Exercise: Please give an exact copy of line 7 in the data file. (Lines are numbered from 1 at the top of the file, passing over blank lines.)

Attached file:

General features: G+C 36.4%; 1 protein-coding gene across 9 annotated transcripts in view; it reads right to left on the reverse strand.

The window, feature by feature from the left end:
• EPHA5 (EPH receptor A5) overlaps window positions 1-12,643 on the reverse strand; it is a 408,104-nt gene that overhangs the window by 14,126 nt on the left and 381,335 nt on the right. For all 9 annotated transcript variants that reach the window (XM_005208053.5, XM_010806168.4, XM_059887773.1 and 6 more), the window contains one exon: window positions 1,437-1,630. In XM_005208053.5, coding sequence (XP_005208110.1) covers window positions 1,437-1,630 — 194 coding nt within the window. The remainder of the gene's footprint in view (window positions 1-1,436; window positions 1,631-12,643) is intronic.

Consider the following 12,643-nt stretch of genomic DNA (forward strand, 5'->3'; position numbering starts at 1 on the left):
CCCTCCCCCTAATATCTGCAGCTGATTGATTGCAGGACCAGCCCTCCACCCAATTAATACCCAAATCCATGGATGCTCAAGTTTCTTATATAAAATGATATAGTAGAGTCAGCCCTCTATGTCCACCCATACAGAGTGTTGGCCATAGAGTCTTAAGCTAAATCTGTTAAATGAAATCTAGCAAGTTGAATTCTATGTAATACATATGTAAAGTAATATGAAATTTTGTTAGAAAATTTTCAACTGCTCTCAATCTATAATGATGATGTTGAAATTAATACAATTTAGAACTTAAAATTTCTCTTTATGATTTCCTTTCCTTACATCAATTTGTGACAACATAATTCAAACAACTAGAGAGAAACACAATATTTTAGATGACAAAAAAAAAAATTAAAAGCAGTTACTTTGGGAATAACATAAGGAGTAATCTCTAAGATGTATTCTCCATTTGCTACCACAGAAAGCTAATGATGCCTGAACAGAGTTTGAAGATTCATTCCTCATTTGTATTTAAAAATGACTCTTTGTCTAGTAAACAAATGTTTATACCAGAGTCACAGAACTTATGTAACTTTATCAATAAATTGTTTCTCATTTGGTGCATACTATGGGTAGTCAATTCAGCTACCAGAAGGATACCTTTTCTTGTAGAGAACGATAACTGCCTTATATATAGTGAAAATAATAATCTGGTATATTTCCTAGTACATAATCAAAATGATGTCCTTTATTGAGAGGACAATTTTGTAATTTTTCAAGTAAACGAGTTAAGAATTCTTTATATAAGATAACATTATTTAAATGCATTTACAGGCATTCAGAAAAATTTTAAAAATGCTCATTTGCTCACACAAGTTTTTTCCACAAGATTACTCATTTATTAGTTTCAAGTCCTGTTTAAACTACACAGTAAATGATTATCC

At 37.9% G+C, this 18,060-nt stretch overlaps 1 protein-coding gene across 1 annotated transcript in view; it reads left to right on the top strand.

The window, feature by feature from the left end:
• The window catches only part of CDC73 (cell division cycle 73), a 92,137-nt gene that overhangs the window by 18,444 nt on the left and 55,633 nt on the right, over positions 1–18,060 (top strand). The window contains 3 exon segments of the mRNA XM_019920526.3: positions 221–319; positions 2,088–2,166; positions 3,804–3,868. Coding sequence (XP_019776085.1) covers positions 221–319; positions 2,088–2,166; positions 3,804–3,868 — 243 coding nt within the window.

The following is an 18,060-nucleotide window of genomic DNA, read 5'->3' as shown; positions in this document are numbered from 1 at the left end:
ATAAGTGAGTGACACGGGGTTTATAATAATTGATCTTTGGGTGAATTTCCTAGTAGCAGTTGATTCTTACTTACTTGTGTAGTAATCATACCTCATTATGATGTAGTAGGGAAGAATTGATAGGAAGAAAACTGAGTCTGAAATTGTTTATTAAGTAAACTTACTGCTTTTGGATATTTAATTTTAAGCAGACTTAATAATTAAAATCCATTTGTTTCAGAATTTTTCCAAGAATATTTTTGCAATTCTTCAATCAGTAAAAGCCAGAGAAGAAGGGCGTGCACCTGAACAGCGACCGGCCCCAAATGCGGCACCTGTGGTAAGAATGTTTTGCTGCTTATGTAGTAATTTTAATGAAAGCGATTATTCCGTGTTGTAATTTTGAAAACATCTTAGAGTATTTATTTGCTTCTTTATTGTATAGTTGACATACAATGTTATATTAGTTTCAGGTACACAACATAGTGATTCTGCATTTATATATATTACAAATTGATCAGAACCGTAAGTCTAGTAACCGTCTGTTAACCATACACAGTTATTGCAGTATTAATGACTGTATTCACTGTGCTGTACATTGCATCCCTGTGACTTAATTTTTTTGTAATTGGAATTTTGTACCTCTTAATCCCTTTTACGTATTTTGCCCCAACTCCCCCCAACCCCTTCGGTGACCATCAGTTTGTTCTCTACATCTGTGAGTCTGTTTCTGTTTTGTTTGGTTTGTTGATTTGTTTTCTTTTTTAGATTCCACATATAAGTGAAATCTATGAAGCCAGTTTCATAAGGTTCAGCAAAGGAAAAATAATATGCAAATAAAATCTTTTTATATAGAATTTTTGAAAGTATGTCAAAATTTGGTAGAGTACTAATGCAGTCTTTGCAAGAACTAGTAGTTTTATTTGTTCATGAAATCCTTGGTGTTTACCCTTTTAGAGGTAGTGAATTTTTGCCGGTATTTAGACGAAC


The window, feature by feature from the left end: